I think I’ve seen the picture you mentioned. Or at least, I’ve seen one like it. Chilling.

    • The church, especially since Constantine, has had some sad episodes, and while it’s not an excuse, so had all human organizations including other faiths. One of the powerful teachings of Christianity is that we are all (including Christians) part of the problem. We can’t just blame others for the failures of humanity. However, not all Christians understand this.

  5. I broke out in a sweat reading your post, Jeff, and I don’t think I can read the book you reviewed. I have a visceral response to hanging and lynching unlike most other things that horrify me. Sometimes I think I may have been hanged in a previous life. A black friend of mine has shared the horrors of seeing lynched bodies in her childhood. That is a trauma she will carry always. The things that humans have done to other humans in the name of controlling by fear and terror are evil at work in our world. It is the darkest side of humanity. The cross is a powerful symbol of hope, but sometimes it’s difficult to forget how barbaric crucifixion was. I can only imagine how you must have felt seeing that photo and knowing that your ancestors might have been in it. Wow!

    • I certainly can understand your feeling, but it is good that you seem to have empathy for those who have suffered, which is why such books need to be read by those of us of the dominate race. Thanks for your post, Louise.

  6. I don’t think I could read the book either. I’m already horrified by the way people treat each other, especially Christians. I probably shouldn’t single Christians out (all religions are guilty of atrocities in their name it seems – except maybe Buddhism), but I do hold Christians to a higher standard, and I’m always appalled at how many do not practice what is preached.

    • There are some graphic scenes in the book, but it’s important that we don’t forget how inhumane we can be towards others. Atrocities have been committed by all religions and like you, I hold Christians to a higher standard. Jesus demands this, I think (Matthew 7:1-5)

  7. Yes, lynching seems to have been a national evil. In California we had our share and not in the too dim past. Two men (these were whites accused of murdering a prominent businessman’s son) were hung in the city park, 1933.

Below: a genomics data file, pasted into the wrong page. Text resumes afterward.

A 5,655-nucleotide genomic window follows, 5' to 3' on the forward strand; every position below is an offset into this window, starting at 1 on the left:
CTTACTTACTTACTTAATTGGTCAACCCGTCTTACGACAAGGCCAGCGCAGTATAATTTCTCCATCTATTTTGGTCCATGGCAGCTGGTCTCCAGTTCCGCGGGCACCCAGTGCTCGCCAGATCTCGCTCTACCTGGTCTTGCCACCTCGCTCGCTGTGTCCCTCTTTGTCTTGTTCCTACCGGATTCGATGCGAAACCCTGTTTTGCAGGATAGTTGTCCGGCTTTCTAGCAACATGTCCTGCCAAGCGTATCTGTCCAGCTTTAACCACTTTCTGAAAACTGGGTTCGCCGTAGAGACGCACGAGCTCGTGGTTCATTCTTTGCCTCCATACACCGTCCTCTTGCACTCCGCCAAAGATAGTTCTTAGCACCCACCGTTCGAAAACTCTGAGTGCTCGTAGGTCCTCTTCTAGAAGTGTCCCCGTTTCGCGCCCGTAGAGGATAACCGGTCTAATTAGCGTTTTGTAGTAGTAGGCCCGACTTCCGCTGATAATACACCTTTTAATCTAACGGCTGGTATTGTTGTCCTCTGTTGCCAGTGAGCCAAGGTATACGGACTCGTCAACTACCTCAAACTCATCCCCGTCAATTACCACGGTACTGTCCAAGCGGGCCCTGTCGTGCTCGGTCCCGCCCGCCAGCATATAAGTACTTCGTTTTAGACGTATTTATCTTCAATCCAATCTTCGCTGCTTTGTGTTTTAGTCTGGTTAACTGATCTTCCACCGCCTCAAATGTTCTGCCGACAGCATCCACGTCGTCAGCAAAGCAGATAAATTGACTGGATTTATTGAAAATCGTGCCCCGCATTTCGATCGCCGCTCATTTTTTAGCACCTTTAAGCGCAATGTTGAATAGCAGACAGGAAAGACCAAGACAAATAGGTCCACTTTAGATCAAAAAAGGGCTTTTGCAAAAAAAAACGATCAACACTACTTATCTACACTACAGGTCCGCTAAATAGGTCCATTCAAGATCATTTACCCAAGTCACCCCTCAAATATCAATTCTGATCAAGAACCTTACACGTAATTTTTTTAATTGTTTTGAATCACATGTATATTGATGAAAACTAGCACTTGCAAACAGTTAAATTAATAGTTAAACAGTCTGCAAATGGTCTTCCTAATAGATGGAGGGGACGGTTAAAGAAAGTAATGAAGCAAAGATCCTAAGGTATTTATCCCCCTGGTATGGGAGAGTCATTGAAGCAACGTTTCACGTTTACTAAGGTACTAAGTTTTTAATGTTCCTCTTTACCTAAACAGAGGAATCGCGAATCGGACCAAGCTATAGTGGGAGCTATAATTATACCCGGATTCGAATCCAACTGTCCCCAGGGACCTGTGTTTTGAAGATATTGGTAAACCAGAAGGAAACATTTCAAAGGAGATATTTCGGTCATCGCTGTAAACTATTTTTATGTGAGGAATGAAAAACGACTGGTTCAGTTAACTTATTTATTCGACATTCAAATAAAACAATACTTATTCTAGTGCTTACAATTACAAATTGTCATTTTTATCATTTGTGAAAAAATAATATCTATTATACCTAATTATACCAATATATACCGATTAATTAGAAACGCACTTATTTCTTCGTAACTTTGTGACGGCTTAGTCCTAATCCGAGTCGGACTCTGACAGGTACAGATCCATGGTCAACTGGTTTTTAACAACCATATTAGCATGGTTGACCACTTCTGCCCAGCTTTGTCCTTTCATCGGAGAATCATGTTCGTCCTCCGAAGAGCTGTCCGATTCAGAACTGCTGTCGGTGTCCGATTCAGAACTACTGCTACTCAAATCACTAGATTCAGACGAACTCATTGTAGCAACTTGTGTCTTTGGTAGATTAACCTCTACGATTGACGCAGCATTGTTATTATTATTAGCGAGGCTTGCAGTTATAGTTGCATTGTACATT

In the 1850s there were “famous” hanging trees in the southern part of the sate, and a lot of those victims were Hispanics.

    There’s nothing to justify mob violence no matter what racial religious groups are involved.

    • It wasn’t limited to Southern California. Vigilante groups operated in San Francisco in the 1850s, and served as models for other groups in the Sierras and Nevada. I’m not sure of all their victims, but many were white.

  8. I will have to read this book because as a kid I was shown what was described as one of Georgetown county’s lynching trees. The tree literally looked like something out of a Stephen King novel with its bare trunk and twisted branches.

    When shown the tree, lynching was a concept that was just too abstract for a six year-old boy to understand. It took seeing a picture of a young black man hanging from another tree to understand the nature of what it meant.

    One of the problems I have with what I describe as white suburban middle class Christianity here in the south is how so many refuse to even acknowledge the barbaric nature of what supposedly good people did to other human beings.

    Two of my uncles showed me the lynching tree and while I worshiped those men–who were like fathers to–me I have considerable trouble with the fact that they laughed when telling me about what occurred on that site.

    • I think C. Vann Woodward hit the nail on the head with the title of his book, “The Burden of Southern History.” We do carry a burden of the past, and most of us have had encounters with others (like your uncles) who have shared things with us for which we are not particularly proud.

  9. Very interesting. I had forgotten the roots of the cross, that it wasn’t always that comforting feeling we Christians now get from it. Thanks for sharing this review. It’s a book I wouldn’t have even thought about if not for you.